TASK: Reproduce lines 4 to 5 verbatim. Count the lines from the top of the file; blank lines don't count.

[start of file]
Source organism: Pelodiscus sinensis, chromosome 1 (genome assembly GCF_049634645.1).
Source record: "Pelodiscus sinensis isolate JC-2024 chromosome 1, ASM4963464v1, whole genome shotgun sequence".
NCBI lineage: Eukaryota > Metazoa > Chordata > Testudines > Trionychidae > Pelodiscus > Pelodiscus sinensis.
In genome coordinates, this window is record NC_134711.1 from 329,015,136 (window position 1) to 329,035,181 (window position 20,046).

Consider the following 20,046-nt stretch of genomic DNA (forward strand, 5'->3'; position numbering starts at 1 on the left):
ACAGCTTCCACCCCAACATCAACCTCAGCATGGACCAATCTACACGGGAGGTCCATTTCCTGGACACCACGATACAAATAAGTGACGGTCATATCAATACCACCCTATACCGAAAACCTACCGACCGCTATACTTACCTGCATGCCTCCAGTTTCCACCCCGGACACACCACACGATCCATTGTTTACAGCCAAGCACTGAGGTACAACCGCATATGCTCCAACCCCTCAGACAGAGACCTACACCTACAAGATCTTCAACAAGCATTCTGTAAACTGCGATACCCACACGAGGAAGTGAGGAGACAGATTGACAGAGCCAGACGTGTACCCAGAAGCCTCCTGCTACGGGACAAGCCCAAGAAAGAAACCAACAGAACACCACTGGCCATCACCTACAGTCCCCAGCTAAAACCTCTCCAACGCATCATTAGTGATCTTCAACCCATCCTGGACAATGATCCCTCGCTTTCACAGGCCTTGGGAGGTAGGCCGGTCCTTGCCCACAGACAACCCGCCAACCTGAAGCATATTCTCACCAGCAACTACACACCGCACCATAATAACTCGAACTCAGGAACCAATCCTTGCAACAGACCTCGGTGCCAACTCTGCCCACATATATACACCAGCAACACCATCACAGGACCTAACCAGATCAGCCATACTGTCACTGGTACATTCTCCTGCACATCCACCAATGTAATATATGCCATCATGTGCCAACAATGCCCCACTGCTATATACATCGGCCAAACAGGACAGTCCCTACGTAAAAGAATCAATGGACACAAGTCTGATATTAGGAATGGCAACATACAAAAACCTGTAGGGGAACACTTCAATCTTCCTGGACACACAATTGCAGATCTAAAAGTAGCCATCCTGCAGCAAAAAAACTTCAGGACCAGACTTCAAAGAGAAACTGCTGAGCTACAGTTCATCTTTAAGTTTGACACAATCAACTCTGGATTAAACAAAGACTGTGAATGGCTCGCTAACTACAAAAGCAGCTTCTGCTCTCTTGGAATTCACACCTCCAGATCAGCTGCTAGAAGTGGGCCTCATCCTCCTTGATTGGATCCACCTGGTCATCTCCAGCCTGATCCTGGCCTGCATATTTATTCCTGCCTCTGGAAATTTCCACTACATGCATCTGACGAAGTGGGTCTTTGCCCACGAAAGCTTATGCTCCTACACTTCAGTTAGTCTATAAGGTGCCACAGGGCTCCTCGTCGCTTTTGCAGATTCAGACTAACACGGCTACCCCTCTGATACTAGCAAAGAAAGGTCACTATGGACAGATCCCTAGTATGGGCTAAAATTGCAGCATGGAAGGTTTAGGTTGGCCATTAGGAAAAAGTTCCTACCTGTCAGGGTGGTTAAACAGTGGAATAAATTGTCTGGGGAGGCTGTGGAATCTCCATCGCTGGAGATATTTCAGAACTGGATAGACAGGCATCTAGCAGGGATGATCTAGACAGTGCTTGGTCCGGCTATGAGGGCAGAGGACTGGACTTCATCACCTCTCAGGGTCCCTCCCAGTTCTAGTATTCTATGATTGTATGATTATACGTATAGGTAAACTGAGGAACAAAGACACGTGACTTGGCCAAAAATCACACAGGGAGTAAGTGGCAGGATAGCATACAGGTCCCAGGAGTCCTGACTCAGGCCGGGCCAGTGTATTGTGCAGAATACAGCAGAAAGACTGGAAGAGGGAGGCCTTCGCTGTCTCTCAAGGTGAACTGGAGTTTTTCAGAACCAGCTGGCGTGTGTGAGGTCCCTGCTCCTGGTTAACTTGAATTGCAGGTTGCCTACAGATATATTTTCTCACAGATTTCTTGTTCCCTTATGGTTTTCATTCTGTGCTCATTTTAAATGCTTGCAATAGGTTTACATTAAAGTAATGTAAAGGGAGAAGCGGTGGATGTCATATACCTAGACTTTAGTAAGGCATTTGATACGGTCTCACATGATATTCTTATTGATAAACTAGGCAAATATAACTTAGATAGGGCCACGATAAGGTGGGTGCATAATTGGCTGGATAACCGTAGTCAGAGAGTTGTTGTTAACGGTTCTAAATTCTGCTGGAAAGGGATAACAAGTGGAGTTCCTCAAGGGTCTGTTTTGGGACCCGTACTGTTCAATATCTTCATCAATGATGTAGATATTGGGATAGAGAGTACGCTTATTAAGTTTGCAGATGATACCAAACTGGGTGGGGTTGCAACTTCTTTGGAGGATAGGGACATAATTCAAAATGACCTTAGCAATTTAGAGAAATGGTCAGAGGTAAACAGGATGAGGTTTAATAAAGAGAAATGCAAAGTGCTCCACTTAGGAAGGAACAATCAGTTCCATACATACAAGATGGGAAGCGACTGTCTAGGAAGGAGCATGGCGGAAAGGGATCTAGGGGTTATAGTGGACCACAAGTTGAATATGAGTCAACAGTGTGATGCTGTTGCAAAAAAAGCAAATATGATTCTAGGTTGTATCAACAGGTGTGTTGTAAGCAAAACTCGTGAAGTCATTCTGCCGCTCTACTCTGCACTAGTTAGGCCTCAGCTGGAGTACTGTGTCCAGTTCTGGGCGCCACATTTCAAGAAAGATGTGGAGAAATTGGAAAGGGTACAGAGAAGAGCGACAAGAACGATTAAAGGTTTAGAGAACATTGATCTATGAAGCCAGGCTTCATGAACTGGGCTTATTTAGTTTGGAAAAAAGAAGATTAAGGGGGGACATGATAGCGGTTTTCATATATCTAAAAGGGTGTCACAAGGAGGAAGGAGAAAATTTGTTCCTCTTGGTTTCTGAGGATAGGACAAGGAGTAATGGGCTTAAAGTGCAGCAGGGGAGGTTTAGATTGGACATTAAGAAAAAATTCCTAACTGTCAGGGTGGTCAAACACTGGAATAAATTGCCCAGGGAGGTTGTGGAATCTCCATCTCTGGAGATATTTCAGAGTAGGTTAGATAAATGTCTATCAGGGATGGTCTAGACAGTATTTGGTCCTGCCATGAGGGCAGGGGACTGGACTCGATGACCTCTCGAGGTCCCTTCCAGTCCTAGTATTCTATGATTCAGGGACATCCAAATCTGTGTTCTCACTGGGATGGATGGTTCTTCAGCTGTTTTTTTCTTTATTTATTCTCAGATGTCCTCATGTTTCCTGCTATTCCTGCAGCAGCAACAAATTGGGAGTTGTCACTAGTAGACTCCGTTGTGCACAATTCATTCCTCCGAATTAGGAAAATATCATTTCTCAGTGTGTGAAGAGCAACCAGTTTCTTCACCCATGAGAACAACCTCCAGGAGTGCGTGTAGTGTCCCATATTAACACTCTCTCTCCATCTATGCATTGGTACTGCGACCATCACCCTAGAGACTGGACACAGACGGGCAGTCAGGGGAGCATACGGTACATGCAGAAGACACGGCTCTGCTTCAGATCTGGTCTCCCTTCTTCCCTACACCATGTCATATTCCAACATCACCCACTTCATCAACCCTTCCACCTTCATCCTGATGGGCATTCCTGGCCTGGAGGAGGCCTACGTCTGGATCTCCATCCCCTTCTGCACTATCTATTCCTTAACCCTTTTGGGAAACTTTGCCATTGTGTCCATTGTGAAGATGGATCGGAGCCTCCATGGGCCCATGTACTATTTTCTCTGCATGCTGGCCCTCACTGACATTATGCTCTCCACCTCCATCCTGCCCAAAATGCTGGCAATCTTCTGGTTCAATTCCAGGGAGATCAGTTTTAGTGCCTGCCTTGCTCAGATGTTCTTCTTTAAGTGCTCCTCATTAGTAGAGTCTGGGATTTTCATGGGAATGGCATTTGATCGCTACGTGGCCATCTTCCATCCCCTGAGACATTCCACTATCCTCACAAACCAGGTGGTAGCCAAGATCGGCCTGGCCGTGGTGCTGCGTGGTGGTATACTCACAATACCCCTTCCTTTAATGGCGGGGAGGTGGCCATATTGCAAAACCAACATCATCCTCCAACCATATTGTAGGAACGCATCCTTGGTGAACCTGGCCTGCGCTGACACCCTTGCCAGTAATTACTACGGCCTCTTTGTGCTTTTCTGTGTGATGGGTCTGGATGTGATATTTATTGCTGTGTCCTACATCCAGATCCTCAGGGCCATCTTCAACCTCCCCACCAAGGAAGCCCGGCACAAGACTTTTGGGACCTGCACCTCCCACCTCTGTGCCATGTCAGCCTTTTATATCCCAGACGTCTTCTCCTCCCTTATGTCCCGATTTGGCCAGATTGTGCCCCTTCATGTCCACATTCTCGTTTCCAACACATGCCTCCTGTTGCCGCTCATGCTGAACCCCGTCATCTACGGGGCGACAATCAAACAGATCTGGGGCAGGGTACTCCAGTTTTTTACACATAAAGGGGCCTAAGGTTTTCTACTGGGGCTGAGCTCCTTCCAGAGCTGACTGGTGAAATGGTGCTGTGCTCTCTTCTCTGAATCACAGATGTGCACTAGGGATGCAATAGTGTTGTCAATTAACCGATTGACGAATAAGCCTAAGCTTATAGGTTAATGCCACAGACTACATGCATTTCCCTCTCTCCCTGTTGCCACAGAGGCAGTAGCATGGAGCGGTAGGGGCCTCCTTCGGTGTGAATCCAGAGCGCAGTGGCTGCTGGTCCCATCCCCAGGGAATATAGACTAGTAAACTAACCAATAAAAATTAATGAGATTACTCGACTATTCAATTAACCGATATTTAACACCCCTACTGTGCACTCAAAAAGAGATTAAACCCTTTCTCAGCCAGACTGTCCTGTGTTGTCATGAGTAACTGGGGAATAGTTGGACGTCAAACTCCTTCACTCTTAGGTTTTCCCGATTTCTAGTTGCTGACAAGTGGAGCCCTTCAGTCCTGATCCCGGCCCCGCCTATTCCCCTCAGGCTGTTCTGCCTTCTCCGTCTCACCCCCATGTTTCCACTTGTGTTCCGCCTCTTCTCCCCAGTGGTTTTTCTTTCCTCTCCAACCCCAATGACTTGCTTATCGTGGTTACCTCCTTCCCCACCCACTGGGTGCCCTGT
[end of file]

In genome coordinates, this window is record NC_134711.1 from 329,015,136 (window position 1) to 329,035,181 (window position 20,046).

Consider the following 20,046-nt stretch of genomic DNA (forward strand, 5'->3'; position numbering starts at 1 on the left):